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Hawaii Ends Mask Mandate And Travel Restrictions
Hawaii has ended mask mandates and travel restrictions it had in place for the last two years, to flatten the curve caused by COVID-19. Being the last state in the United States to relax these restrictions, tourists and citizens will see changes to the current rules.
Initially, Hawaii had policies which were more restrictive than other U.S. states. For almost two years, tourists had two options to be allowed entry. They would have to quarantine, or they would have to have a negative COVID-19 test taken within three days of entry.
Now, the program, called Safe Travels, has been disbanded. Guests can now fly into the state without having either the test, or partake in quarantine.
When indoors, masks are also no longer required. Tourists and citizens alike can now go to the grocery store, state parks and more without wearing a mask. Emotions are mixed about Hawaii ending the mask mandate and travel restrictions.
Many in the tourism sector are ready, ecstatic even, about the recent changes. Tony Reed, the manager of Duke’s Waikiki, an open air restaurant on the island, stated to the New York Times, “We are ready to burn the masks.”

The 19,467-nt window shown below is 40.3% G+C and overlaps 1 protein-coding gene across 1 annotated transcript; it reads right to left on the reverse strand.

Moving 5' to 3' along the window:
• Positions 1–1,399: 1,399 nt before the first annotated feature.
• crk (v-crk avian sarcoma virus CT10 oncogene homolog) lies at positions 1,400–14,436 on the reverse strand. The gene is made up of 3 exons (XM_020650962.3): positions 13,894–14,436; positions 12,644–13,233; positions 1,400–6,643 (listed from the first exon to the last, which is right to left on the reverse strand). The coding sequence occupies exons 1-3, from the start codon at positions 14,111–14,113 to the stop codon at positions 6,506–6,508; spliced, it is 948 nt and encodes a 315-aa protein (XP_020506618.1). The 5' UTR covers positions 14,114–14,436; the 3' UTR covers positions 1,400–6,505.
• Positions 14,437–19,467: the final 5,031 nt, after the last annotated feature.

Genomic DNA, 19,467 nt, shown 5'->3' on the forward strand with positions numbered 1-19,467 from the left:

Not everyone in Hawaii shares the same excitement. Some are still worried about opening the state up.
Bianca, a resident of Hawaii, who chose to only give her first name, told Travel Noire, “I truly respect how hard the state has tried to contain this virus and to keep its residents safe. We have an enormous amount of tourists flying in each day. The fact that our numbers have remained comparatively low speaks volumes to how effective the safety measures have been. I’m happy the numbers here are low enough for the state to drop the mask mandate. I do wish they were still requiring negative COVID tests to fly into the state, though, just because the biggest indoor crowds are in the tourist areas.”
About 83% of the people of Hawaii have had at least one shot against the infectious disease, according to the Mayo Clinic. This statistic played a big part in the decision, as did the rates of infection decreasing. The state will continue to evaluate the infection rate and will make changes accordingly.